Protection of Vulnerable Children

Protection of Vulnerable Children

 A New Compliance Issue

 

New requirements under the Vulnerable Children Act 2014 add significantly to the burdens placed on community organisations. Writing this article has been difficult, and if a lawyer finds it challenging to explain legislation it is probably fair to say that many (most?) community organisations will struggle to understand and comply with their obligations.

For the purposes of the Vulnerable Children Act 2014, a “child” is defined as a person under the age of 18 who is not married or in a civil union, while “vulnerable children” are defined as “children of the kind or kinds (that may be or, as the case requires, have been and are currently) identified as vulnerable in the setting of Government priorities under section 7” of the Act. No-one want children at risk, but minimising that risk creates an administrative nightmare for not-for-profits.  According to a Departmental publication Children’s worker safety checking under the Vulnerable Children Act 2014” available at the Children’s Action Plan website.

The Government’s Children’s Action Plan includes a commitment to implement legislation for the vetting and screening of the children’s workforce – these “children’s worker safety checks” became law in the Vulnerable Children Act 2014 (the VCA), and came into force for new workers in core children’s workforce roles on 1 July 2015.

The VCA requires safety checking of all paid employees and contractors, employed or engaged by government-funded organisations, who work with children. The requirements for safety checking also apply to people undertaking unpaid children’s work as part of an educational or vocational training course.

Businesses, unfunded non-government organisations, and voluntary organisations are not covered by the requirements, but are encouraged to also adopt the new standards voluntarily.

The VCA also contains a restriction on the employment of people with convictions for certain offences in some children’s worker roles, subject to a government-run exemptions process.

This explanatory publication extends to 29 pages which illustrates the fact that these new requirements are detailed. There is insufficient space in this article to discuss those requirements, but all not-for-profit organisations dealing with children need to come to grips with what is now required of them. In essence:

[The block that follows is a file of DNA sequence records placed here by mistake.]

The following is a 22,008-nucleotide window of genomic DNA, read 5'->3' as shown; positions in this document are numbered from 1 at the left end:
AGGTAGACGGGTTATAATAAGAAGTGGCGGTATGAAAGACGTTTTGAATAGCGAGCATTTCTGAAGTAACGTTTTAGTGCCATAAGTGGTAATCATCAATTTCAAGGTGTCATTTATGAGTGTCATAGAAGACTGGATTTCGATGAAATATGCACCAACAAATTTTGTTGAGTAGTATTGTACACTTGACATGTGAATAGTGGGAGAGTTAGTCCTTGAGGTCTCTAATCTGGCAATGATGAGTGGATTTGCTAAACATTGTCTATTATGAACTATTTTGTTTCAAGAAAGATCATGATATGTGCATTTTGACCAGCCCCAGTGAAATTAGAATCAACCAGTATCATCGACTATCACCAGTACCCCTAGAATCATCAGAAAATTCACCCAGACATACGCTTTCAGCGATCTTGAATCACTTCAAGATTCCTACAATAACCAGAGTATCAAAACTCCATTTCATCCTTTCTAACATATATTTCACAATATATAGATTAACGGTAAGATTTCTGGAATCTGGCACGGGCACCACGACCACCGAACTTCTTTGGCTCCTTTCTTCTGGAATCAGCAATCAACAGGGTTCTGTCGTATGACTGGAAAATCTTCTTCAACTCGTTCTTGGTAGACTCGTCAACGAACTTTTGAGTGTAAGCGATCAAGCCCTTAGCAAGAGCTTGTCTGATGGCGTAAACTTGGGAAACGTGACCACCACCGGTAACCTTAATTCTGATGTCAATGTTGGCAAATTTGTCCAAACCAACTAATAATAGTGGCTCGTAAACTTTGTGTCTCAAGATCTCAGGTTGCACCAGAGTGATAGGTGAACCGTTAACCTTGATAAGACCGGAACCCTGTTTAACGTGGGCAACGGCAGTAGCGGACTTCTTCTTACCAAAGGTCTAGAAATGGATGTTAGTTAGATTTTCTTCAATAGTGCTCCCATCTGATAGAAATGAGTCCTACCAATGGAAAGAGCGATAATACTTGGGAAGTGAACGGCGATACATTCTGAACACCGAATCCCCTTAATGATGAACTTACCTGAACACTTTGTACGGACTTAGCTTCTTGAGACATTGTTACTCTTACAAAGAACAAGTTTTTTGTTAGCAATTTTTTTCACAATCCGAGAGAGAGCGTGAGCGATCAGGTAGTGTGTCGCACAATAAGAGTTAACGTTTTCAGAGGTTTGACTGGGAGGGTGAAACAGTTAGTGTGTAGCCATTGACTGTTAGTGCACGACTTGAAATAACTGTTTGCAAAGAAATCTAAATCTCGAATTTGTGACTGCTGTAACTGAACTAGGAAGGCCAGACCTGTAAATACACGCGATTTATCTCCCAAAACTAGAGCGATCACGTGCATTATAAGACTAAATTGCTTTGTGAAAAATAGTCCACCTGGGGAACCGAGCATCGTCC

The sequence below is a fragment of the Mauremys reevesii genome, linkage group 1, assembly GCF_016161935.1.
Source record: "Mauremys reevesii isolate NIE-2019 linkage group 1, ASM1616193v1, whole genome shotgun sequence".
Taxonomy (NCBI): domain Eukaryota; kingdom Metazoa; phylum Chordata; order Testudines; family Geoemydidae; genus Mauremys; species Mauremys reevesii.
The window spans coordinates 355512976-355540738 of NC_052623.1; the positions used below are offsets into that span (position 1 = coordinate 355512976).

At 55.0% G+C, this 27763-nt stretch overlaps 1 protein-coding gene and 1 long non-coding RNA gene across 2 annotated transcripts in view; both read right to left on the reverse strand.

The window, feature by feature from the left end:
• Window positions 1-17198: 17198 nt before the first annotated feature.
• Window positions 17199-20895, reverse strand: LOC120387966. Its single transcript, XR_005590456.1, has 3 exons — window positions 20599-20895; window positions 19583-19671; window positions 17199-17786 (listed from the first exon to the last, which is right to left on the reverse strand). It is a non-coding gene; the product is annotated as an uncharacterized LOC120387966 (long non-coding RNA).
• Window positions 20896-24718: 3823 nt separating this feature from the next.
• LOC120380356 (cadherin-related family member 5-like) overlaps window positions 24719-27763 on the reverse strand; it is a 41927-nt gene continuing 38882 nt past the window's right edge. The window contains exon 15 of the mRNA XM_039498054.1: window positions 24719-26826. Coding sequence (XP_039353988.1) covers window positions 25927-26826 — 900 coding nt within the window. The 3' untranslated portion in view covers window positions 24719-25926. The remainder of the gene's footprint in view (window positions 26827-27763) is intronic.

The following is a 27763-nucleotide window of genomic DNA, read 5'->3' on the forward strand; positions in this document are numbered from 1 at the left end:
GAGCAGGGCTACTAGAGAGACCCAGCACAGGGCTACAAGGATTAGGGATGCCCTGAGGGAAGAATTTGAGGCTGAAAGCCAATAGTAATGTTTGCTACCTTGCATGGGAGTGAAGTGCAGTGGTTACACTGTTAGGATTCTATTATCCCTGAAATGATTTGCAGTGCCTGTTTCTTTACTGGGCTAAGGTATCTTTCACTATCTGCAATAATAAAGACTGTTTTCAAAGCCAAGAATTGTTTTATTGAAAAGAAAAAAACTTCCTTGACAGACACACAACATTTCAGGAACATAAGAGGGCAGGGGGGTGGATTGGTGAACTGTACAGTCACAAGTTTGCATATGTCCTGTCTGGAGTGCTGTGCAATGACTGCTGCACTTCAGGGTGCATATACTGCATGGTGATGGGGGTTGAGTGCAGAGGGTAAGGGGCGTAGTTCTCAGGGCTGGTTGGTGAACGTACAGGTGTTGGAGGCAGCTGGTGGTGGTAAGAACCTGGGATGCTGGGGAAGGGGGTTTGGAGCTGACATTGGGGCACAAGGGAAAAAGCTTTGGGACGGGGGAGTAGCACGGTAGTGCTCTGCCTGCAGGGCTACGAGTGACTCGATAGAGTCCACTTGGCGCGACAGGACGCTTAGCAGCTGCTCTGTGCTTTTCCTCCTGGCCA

• Children’s worker safety checking is intended to help identify the small number of people who pose a risk to children.
  • From 1 July 2015, new Regulations under the Vulnerable Children Act 2014 are being phased in requiring all paid employees and contractors who work with children for organisations “funded (whether wholly or partly, and whether directly or indirectly) by a State service to provide regulated service(s)” (regulated services being identified in Schedule 1 of the Vulnerable Children Act 2014 as including a range of health, welfare, justice and education services, specifically including “social or support services, including (but not limited to) victim support services, drug and alcohol rehabilitation services, and childcare services,” “mentoring and counselling services,” “youth services and youth work,” “out-of-school care and recreational services,” education services provided by a trades academy, a service academy, or an alternative education provider for or on behalf of a school,” and “education services provided at any off-site location for or on behalf of a registered school or early childhood service, including teen parent units, school camps, and learning centres”) to be safety checked.
  • The Regulations apply to people doing unpaid (voluntary) work with children as part of an educational or vocational training course (eg, trainees or students).
  • Identity checking is required by reference to an electronic identity credential or by checking an original primary identity document (with confirmation that the person being checked is that “identity” by reference to an identity document that contains a photo or by using an identity referee), checking that the “identity” has not been claimed by anyone else, followed by an interview with the “identity,” checking the “identity’s” work history over the previous 5 years, obtaining and considering information from at least one independent referee, seeking information from any relevant professional organisation, licensing authority, or registration authority, obtaining and considering information from a New Zealand Police vet (such checks can take months to obtain), and then evaluating all of that “information to assess the risk the potential children’s worker would pose to the safety of children if employed or engaged, taking into account whether the role is a core children’s worker or non-core children’s worker role.”